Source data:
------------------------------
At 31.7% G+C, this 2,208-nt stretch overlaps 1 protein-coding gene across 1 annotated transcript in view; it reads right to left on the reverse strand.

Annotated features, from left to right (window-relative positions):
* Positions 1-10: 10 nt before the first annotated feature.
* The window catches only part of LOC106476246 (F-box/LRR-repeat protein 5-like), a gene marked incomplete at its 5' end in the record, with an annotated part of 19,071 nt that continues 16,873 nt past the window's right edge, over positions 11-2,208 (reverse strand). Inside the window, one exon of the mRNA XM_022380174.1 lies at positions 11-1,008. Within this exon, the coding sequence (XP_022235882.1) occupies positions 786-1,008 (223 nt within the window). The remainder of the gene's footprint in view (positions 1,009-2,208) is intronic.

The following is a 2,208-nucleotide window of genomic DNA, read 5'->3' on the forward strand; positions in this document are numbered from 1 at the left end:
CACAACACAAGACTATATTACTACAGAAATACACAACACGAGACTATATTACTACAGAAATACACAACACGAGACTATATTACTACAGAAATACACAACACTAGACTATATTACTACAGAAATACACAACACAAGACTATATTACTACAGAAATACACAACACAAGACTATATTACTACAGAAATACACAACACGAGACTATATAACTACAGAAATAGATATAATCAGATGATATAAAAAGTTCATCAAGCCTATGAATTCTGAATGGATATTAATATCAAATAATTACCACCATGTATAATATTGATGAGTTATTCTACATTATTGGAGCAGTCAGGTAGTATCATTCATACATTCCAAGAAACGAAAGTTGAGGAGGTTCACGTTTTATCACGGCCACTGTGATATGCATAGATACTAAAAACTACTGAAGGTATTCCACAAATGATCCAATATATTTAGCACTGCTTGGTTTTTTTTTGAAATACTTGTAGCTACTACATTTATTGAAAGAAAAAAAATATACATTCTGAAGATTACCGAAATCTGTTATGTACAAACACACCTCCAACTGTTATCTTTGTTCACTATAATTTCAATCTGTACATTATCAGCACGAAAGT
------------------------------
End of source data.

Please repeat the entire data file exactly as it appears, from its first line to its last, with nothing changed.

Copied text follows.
At 31.7% G+C, this 2,208-nt stretch overlaps 1 protein-coding gene across 1 annotated transcript in view; it reads right to left on the reverse strand.

Annotated features, from left to right (window-relative positions):
* Positions 1-10: 10 nt before the first annotated feature.
* The window catches only part of LOC106476246 (F-box/LRR-repeat protein 5-like), a gene marked incomplete at its 5' end in the record, with an annotated part of 19,071 nt that continues 16,873 nt past the window's right edge, over positions 11-2,208 (reverse strand). Inside the window, one exon of the mRNA XM_022380174.1 lies at positions 11-1,008. Within this exon, the coding sequence (XP_022235882.1) occupies positions 786-1,008 (223 nt within the window). The remainder of the gene's footprint in view (positions 1,009-2,208) is intronic.

The following is a 2,208-nucleotide window of genomic DNA, read 5'->3' on the forward strand; positions in this document are numbered from 1 at the left end:
CACAACACAAGACTATATTACTACAGAAATACACAACACGAGACTATATTACTACAGAAATACACAACACGAGACTATATTACTACAGAAATACACAACACTAGACTATATTACTACAGAAATACACAACACAAGACTATATTACTACAGAAATACACAACACAAGACTATATTACTACAGAAATACACAACACGAGACTATATAACTACAGAAATAGATATAATCAGATGATATAAAAAGTTCATCAAGCCTATGAATTCTGAATGGATATTAATATCAAATAATTACCACCATGTATAATATTGATGAGTTATTCTACATTATTGGAGCAGTCAGGTAGTATCATTCATACATTCCAAGAAACGAAAGTTGAGGAGGTTCACGTTTTATCACGGCCACTGTGATATGCATAGATACTAAAAACTACTGAAGGTATTCCACAAATGATCCAATATATTTAGCACTGCTTGGTTTTTTTTTGAAATACTTGTAGCTACTACATTTATTGAAAGAAAAAAAATATACATTCTGAAGATTACCGAAATCTGTTATGTACAAACACACCTCCAACTGTTATCTTTGTTCACTATAATTTCAATCTGTACATTATCAGCACGAAAGT